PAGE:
MH17 accused’s bizarre defence tactic
A Russian accused of downing Malaysian Airlines flight MH17 has used videos of former US Secretary of State Colin Powell in a bizarre defence tactic.
Lawyers for Oleg Pulatov played the videos of Mr Powell talking about weapons of mass destruction to a Dutch court investigating the murder of 298 people on-board the doomed flight, including 38 Australians.
His lawyers also argued for new investigations to be opened that would add years to the trial, warning that without them they may appeal.
Pulatov is one of three Russians and a Ukrainian accused of being responsible for the downing of the jet in July 2014.
Boudewijn van Eijck, for Pulatov, claimed the Ukraine had pushed investigators towards a theory that a Russian Buk missile was used to shoot down the plane over disputed territory in the east of the country.
"The investigation was under the control of the Ukraine prosecution service and the actual practical investigation was conducted by the investigation division of the SBU," he told the court.
"The remit and methods of security services, such as the SBU, do not focus on primarily uncovering the truth but rather they focus on serving the national interest, and I'd like to take you back to a recent point in history."
Mr Van Eijck then bizarrely showed a series of TV interviews of the then US Secretary of state Colin Powell talking about WMDs in Iraq before and after the US invasion in 2003.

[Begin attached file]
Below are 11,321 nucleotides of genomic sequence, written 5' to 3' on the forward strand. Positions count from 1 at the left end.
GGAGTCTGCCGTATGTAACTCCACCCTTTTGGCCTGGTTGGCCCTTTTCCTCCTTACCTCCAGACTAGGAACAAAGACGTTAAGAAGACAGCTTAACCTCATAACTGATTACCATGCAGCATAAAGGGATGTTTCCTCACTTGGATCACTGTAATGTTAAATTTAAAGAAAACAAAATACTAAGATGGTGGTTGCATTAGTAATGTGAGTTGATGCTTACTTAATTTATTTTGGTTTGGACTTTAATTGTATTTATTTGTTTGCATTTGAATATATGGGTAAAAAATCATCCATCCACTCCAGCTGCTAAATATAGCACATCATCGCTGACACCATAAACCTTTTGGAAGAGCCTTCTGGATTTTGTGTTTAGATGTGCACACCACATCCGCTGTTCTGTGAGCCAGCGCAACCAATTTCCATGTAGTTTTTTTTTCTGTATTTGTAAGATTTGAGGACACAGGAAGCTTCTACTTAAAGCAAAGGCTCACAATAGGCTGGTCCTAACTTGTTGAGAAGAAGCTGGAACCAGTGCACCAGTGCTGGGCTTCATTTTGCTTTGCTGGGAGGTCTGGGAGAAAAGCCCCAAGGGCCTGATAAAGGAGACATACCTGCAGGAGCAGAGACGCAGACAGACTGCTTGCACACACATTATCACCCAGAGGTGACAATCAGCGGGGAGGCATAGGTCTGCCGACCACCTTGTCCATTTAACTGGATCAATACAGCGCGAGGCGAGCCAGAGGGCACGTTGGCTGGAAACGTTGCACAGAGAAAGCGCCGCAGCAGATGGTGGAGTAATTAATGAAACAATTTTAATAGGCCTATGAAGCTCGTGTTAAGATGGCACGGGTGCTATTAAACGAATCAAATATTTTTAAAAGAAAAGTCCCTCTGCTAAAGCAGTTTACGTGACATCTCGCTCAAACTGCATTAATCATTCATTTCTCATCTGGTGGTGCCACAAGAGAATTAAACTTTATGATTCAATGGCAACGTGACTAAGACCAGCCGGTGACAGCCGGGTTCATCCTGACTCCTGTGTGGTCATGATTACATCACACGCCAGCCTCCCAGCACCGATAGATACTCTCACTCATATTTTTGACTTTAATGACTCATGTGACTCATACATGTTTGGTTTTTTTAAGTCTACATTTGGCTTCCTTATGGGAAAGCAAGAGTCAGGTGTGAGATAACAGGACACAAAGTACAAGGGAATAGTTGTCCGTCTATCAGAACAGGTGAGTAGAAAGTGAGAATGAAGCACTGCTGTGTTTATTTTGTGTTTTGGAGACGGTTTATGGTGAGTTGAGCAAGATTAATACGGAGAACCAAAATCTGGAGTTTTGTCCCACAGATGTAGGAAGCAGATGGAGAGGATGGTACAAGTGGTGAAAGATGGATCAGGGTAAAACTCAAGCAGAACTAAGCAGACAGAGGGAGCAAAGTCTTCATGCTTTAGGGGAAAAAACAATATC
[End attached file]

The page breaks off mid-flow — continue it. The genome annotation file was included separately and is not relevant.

He also played recordings of fighter jet sounds, which he said supported witness claims that Ukrainian military planes had been flying in the area that MH17 crashed.
There was no evidence that other jets had been in the area.
Pulatov was the only suspect to provide a defence at the Dutch court, and none of the accused have turned up to hearings in person.
Igor Girkin has said he accepts "moral responsibility" but denies soldiers under his command were to blame, while Sergey Dubinskiy and Ukrainian Leonid Kharchenko have not responded the murder charges.
Another of Pulatov's defence lawyers, Sabine ten Doesschate, played at Russian TV interviews with people claiming to have seen jets near MH17.
She says those people had not been interviewed by the JIT.
"The internet is full of this: these videos, images or other footage, and many other theories that could have been dismissed or set aside as conspiracy theories," Ms ten Doesschate said.
Mr Van Eijck said the JIT had not proven a clear chain of command linking his client Pulatov to the people who fired the missile and that a motive had not been established.
He claimed no witnesses had seen a missile hit MH17 as it flew at a height of 10,000 metres.
Mr Van Eijck stressed that alternative crash scenarios, particularly an air-to-air attack by Ukrainian fighter jets, were not investigated thoroughly enough by the JIT.
"Objective fact-finding had really been put very much on the backburner in this case," he said.
Mr Van Eijck asked the court to allow further investigation of every possible alternative scenario, alluding to the possibility of retrials and appeals.
"Our request should be warmly received, partly in order to make sure that this case never has to be reviewed or appealed," he said.
The hearing continues.
- with AAP
Originally published as MH17 accused's bizarre defence tactic